where is the goal that is being pursued, are the goals that were achieved in the process, is the policy parametrized by parameters . It has been shown in HPG that
can be used to train agents to perform goal directed tasks. But, the tasks have were limited to bit flipping and empty grid. This approach can directly be extended to continuous state and action spaces. In addition, the policy gradient estimatecan be improved by using baseline corrections which paves a way for A3C. The policy gradient in the case of A3C would be
3 Hindsight Prioritized Experience replay
The intuition for this algorithm is to have the best of both worlds. The vanilla replay buffer is replaced with a priority queue to implement the rank-based strategy. There is one major difference though. The fact that we are using a priority-queue means that we necessarily have to to calculate the TD-error before storing. This means that the goals will be required to calculate the reward using the conditional function () that we discussed in Section . This forces us to sample the alternate goals before storing.
3.1 Controlling the ratio of Actual goals and Alternate goals
In the original work HER , ensures that exactly fraction of sampled transitions are from actual goals and fraction of sampled transitions are for alternate goals. In the modified method, since we are storing the transitions based on their TD-error and then sampling, there is no restriction on the ratio of actual goals and alternate goals in the sample. A method called two_queues is developed to ensure the same. The idea is very simple and uses priority queues instead of .
Instantiate two queues
Observe a trajectory
For each transition choose number of alternate goals
Push the transitions with actual goals to priority queue
Push the transitions with alternate goals to priority queue
At sample time, keep the ratio of sampling from the two priority queues as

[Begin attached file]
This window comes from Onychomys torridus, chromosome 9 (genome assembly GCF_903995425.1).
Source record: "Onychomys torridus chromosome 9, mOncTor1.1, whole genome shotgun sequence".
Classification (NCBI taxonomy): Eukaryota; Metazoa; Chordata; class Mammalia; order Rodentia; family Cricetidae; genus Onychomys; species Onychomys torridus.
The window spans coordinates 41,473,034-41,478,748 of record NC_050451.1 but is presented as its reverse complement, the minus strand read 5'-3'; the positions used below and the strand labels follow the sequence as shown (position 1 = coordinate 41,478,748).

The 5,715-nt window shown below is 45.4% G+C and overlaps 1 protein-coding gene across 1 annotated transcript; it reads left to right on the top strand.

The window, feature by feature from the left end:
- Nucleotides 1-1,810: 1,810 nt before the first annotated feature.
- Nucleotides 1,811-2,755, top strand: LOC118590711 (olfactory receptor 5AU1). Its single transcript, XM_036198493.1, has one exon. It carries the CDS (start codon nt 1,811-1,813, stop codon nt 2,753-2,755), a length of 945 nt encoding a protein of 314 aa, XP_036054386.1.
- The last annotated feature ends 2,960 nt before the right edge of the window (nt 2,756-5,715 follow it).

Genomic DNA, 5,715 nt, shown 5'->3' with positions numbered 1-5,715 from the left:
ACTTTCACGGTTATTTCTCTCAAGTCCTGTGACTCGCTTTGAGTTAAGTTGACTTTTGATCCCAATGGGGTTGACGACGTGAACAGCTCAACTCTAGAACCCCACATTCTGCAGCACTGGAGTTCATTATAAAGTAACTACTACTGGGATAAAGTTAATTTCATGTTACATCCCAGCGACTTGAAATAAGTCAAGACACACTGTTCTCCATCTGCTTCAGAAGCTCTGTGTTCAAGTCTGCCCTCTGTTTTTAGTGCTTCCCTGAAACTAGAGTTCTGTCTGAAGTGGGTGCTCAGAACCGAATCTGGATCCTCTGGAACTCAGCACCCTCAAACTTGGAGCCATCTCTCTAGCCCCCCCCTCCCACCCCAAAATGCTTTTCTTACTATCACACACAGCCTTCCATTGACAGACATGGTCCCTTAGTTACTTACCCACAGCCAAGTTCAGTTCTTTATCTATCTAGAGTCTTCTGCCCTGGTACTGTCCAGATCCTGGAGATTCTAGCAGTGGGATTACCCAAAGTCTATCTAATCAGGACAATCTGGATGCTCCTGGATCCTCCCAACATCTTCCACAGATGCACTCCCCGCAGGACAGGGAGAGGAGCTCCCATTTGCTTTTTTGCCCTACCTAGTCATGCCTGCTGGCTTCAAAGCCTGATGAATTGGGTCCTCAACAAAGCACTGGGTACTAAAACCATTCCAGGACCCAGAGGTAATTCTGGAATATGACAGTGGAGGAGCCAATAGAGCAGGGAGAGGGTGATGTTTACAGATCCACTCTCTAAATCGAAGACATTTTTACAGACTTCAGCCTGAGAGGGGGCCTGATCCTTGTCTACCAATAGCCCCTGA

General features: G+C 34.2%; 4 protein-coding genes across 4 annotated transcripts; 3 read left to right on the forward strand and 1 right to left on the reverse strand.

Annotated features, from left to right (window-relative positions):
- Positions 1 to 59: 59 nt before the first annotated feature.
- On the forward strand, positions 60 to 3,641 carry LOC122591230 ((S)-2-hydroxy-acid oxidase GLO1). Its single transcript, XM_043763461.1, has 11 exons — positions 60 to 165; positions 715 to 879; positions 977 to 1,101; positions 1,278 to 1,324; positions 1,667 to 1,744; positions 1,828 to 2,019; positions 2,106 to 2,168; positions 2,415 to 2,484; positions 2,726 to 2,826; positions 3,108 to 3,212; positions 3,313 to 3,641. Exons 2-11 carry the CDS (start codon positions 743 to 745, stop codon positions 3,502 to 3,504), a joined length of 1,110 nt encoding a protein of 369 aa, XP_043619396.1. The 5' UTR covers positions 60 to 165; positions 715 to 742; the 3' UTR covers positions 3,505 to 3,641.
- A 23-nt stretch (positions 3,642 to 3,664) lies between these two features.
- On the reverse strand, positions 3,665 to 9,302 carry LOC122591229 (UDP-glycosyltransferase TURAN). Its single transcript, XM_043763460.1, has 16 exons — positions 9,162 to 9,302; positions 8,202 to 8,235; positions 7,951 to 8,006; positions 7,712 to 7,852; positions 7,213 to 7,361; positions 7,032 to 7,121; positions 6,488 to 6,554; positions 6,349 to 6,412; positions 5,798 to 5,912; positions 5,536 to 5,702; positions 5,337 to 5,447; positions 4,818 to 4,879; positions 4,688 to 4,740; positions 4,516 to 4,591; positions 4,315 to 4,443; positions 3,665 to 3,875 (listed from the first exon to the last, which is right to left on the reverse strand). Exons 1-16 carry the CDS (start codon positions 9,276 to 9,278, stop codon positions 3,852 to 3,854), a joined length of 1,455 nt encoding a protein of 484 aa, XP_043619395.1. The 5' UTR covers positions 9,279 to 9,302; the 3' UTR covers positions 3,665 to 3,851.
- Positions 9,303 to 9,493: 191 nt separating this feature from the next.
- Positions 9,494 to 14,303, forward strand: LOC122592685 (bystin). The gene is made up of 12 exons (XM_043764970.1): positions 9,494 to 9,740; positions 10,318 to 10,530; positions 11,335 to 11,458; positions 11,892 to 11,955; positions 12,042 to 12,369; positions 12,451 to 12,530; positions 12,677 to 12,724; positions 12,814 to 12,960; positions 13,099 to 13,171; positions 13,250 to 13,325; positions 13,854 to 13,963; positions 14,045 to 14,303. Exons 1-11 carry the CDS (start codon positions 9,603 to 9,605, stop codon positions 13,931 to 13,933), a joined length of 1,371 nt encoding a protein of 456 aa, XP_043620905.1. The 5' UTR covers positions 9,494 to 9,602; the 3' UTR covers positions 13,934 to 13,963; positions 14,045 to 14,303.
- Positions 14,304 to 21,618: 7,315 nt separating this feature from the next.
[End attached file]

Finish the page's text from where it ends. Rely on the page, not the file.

3.2 Caveats of uniform sampling
One caveat both in the method developed so far and in HER is the uniform sampling of goals that was discussed in Section . Sampling alternate goals is done by uniformly sampling from future states. Each state in the trajectory has equal chance to get picked. Consider a trajectory . If all the states have an equal probability to get picked, the probability of picking the state goal pair is times more than the probability of picking . This is because there are different options for , whereas there is only for . This effect will be observed in the tail of all the trajectories.
This problem has worse effects on our method because it stores number of alternate goals for each transition. There are thus multiple copies of the same transition in the buffer and updating the values of one of them does not change the other. To alleviate this, we propose a method called non-uniform sampling. Instead of choosing number of goals per transition, if the transition is observed at time with episode length , choose a number characterized by the formula below.
As shown in the experiments later, this method gave the best performance.
3.3 Annealing replay_k
With the ratio set to , the agent is stuck with this throughout the training procedure. A very high value of means that the agent cares only about alternate goals, and that is not desirable. However, a low value of
means that Hindsight Learning is not being leveraged. Like other trade-offs, hyperparameter tuning overis required. But having a constant
throughout learning may not be ideal. Consider this graph which has a very high variance.
The ratio seems to be falling slowly on average from about to . In the initial stages of learning when the agent makes more mistakes, it might make sense for it to learn more from its mistakes and as it becomes more experienced, it might care only about the actual goals. There are two ways to give the agent this freedom.
3.4 Using a single priority queue
The second solution discussed in section is implemented. Instead of maintaining two different queues, only queue is maintained. But to ensure that the ratio of actual to alternate goals is such that actual goals are still being used to learn, we set . In the case when the TD-error of all the transitions is the same, the ratio of actual goals and alternate goals is . This method is referred to as single_queue.
The following is the pseudo code for the algorithm. The main difference from Algorithm is that goals are sampled at storage time.